• People you hire or contract specifically for the job.
  • Software development vendors and companies.

It's tempting to say you'll handle everything in-house to save money. But using your own IT team for this purpose has drawbacks. First, your team already has obligations; pulling them from daily work could cause slowdowns for the entire business. Second, your tech personnel may not be trained or experienced in development.

Outsourcing this process often makes the most sense. You can work with teams that have successfully designed and implemented other customer software. You may even be able to find a company that specializes in products for your industry.

Create a team that includes your developers, some subject-matter experts, and someone to lead and direct the overall initiative. Together, create a road map for the project. Ensure it's realistic; you can't create a complex workflow and shipping system in a week, for example.

Plan for milestones to keep the project on track. These are various stages of the development that should be completed at a certain time and budget amount. You can review the work at each schedule milestone to understand if you need to make changes to your planned timeline or budget.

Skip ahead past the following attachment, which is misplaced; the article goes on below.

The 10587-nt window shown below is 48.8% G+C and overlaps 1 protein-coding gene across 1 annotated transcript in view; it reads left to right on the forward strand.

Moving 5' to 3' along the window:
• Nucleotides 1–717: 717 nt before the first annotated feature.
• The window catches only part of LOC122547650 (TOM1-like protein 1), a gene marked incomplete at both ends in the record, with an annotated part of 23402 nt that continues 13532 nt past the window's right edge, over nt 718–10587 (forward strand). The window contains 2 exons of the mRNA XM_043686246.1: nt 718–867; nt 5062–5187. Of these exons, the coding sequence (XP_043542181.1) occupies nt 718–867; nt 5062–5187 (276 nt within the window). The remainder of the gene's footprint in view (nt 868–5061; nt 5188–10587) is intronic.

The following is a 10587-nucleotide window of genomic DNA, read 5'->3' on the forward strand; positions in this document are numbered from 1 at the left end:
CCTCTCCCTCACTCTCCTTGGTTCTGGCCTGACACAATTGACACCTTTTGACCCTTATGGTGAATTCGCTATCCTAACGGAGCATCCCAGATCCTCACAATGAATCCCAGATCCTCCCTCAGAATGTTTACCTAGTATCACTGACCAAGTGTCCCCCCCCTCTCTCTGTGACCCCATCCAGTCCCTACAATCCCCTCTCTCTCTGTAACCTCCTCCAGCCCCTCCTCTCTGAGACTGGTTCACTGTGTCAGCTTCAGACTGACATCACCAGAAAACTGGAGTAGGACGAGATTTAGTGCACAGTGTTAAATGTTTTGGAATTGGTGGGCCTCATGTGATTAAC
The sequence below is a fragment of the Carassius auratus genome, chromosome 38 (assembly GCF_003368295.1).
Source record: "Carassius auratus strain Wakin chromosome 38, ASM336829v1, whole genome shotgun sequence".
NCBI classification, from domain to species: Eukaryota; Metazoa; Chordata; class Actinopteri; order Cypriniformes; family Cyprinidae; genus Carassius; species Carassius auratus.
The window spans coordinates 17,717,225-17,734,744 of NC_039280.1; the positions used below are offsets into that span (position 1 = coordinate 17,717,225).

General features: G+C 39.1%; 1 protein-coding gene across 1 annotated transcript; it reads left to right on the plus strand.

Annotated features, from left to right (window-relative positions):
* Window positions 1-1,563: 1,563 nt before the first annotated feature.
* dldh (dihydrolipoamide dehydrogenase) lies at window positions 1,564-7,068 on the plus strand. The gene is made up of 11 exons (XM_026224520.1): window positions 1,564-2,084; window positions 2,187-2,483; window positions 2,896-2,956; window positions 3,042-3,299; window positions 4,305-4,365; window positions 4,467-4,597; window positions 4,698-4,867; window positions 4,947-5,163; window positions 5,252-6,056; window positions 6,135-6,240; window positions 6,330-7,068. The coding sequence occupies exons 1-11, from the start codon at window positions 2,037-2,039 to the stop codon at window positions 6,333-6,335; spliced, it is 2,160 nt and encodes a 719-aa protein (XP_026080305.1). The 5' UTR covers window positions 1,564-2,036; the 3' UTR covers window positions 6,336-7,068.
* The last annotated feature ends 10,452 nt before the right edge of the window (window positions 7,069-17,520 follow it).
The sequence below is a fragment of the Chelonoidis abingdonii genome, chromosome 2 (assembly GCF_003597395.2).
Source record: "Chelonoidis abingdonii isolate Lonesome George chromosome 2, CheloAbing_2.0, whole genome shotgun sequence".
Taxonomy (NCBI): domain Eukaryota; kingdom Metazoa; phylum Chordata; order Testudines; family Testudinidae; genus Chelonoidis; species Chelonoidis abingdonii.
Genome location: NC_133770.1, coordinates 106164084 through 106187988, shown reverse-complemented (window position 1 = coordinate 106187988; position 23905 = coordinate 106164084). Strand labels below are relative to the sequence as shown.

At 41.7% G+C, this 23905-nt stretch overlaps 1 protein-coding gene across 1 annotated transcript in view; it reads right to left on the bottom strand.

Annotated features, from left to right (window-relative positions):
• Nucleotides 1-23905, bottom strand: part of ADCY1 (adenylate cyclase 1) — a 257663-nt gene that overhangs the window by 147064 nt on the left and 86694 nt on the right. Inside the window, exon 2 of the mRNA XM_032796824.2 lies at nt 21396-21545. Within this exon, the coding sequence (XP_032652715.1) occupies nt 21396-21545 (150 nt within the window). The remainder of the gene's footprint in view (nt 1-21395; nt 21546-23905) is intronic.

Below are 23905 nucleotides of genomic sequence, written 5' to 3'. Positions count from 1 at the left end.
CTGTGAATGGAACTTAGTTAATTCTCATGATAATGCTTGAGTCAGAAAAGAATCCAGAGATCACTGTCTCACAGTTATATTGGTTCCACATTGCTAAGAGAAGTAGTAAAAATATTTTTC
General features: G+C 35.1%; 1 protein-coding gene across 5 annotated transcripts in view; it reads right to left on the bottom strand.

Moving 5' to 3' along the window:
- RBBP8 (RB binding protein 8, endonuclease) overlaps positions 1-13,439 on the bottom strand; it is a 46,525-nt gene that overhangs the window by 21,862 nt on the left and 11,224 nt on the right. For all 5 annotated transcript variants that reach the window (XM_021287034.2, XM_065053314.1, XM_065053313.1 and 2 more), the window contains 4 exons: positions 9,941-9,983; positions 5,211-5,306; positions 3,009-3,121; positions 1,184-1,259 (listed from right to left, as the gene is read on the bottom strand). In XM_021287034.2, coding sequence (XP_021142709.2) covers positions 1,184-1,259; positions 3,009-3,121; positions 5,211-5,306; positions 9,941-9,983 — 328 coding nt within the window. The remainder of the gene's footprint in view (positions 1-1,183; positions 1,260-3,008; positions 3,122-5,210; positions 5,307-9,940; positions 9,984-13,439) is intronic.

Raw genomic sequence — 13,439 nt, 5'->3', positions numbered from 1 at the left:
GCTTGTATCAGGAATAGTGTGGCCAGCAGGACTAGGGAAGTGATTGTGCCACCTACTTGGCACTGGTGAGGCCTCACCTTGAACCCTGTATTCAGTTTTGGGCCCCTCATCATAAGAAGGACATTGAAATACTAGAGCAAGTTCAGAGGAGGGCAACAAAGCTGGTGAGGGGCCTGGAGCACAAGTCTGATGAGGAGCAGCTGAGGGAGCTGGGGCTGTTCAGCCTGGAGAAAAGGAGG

Before you implement the new software across your entire business, test it. Testing usually occurs on two levels:

  • Technical testing is conducted by the developers and IT professionals. It tests that the foundational elements are working.
  • User testing is conducted by business beta users. It tests that the software works as expected and desired.

Documentation is important for all stages of development and implementation. You know you have to define what you have and what you want. Your project plan documents who is responsible for each piece, and sets dates and expectations. But you should also have the following:

  • A test plan and checklist to ensure the software is fully vetted.
  • A statement of scope to ensure you don't end up trying to solve too many problems with the software.
  • An implementation plan that defines who begins to use the software, and when.
  • A training plan and detailed user documentation so that people aren't left frustrated and with questions when you roll out the new resource.

Custom software development lets you use technology to solve specific problems for your business. When you know how to determine whether custom solutions are right for you and how to implement them, you can support growth and success.